Are we living in the ‘Age of Emotion’?

During the 1950s and 1960s, the New American Library published an aspirational series of books, edited by leading philosophers of the day, that divided the history of philosophy into six distinctive periods or ages: the Age of Belief of the medievals, the Age of Adventure during the Renaissance, the seventeenth century Age of Reason, the Age of Enlightenment, the Age of Ideology in the nineteenth century and finally the Age of Analysis with figures such as Wittgenstein and Sartre. Is it now time to declare a new philosophical age for the twenty-first century: the Age of Emotion?

There has been a gradual growth in the discussion and investigation of emotion across contemporary society. Bestselling self-help books on exploring, healing and controlling your emotions – which certainly enjoy popular appeal – are increasingly supplemented by more academic works on the science and philosophy of emotions. While the study of emotion has a long history in intellectual thought reaching back to Plato, how should we explain the development of a distinctive ‘philosophy of emotion’ within academic philosophy?

Indeed, in everyday life – in school, in the courts or at work – saying how you feel now seems to take precedence over what you think. The concept of ‘emotional intelligence’ has increasing purchase beyond therapeutic circles, while in January the New York Times ran an article about the possibility of an ‘emotional economy’. More broadly, ‘being in touch with your feelings’ is increasingly elevated as the mark of a more cultivated and well-rounded human being.

Does it make sense to talk about ‘emotion’ in this sense, and what of the traditional picture of reason holding sway over the passions? Is it time to recapture a forgotten but fundamental aspect of humanity or is this the snake oil of the age?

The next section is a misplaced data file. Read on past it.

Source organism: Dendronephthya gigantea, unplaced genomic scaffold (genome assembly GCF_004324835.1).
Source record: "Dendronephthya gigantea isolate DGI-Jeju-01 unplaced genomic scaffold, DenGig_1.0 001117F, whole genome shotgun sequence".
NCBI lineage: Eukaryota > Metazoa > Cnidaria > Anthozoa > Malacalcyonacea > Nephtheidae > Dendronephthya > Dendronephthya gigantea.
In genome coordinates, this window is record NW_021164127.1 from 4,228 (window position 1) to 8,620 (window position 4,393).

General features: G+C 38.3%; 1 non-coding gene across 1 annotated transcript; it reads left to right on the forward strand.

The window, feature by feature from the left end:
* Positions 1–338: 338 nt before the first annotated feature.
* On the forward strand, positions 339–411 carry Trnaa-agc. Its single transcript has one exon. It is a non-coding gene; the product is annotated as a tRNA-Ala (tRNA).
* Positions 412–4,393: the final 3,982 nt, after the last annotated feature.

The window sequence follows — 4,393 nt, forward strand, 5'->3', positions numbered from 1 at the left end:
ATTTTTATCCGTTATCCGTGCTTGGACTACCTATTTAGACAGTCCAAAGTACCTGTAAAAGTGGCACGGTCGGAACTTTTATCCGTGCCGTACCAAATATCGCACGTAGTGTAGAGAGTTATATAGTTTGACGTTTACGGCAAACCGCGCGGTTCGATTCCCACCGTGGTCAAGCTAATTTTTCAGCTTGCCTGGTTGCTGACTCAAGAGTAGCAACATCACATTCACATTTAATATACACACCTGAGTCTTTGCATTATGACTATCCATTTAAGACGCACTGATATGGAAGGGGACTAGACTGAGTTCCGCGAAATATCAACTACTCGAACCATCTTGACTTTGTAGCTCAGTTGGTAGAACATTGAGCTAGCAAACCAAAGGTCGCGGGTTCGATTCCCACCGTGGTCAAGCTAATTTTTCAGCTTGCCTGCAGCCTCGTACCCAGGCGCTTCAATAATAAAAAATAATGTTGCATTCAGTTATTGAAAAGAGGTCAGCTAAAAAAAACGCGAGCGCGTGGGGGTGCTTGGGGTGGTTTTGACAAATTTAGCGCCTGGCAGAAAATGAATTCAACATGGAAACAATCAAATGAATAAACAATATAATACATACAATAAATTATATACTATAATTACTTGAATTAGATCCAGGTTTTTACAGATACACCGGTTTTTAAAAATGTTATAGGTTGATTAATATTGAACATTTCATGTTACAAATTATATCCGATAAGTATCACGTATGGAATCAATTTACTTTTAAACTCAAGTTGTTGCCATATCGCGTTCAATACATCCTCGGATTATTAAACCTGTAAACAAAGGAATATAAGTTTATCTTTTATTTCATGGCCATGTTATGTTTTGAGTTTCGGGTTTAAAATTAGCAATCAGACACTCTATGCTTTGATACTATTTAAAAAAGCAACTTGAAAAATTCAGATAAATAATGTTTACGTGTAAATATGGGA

Join us for cool look at emotion…

Date,  Time and Venue:

Tuesday 1 December 2015 at 7 PM in the Edale Room of  Hallmark Midland Hotel, Derby.


Rosie CuckstonRosie

Rosie is a Human Resources Manager and one of the organisers of the Birmingham Salon. She has written on the increasing popularity of mindfulness in schools.

Dennis Hayes

Dennis Hayes

Dennis is Professor of Education at the University of Derby. He is currently completing a book entitled It’s Teaching NOT Therapy!

Clare RawdinClare

Clare has worked in adult and further education for nearly twenty years. She is currently teaching psychology and sociology in the sixth-form at a school in Derbyshire. Recently, she has submitted a PhD (University of Birmingham) which has investigated qualitatively well-being and other therapeutic initiatives being used in local schools.

Vanessa Pupavac

VanessaVanessa is a senior lecturer at the School of Politics and International Relations at the University of Nottingham. She has previously worked for the UN Criminal Tribunal for Former Yugoslavia and other international organisations. She has written extensively on international human rights and humanitarian politics, including a book on Language Rights (Palgrave, 2012). One of her papers on ‘Therapeutic Governance’ can be found here.

Rose Schofield

Rose No GlassesRose is a senior lecturer at the University of Derby where she is the Specialist Pathway Leader, MA Ed Leadership Coaching and Mentoring. Her doctoral research is on Learning Relationships: the institutional construction of the diminished student self. In 2015 she was named the Derby and Derbyshire Inspirational Woman of the Year 2015 (Education).

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Chair: Ruth Mieschbuehler

Ruth is an education researcher and a lecturer in education studies at the University of Derby. She has a long-standing interest in understanding social inequalities, particularly in relation to higher education. Her PhD, The Minoritisation of Higher Education Students, was a study of philosophical and pedagogical approaches to student educational experiences.

A few interesting Background Readings:

Richard Wollheim On Emotions (2000)

And a review by Paul Mattick ‘You’ve got an attitude’ (2000)

Understanding Emotions’ a review of Peter Goldie (Ed) Mind and Morals (2003)

Adam Grant ‘The Dark Side of Emotional Intelligence’ (2014)

Paul E. Griffiths ‘Current Emotion Research in Philosophy’ (2013)

Raffi Khatchadourian ‘We Know how you feel: Computers are learning to read emotions and the business world can’t wait’ (2015)

Jonathan Zimmerman – stop validating student feelings – ‘Take a cue from Ralph Ellison: Don’t demean minority students by overprotecting them’ (2015)

Our venue partner:HHDerby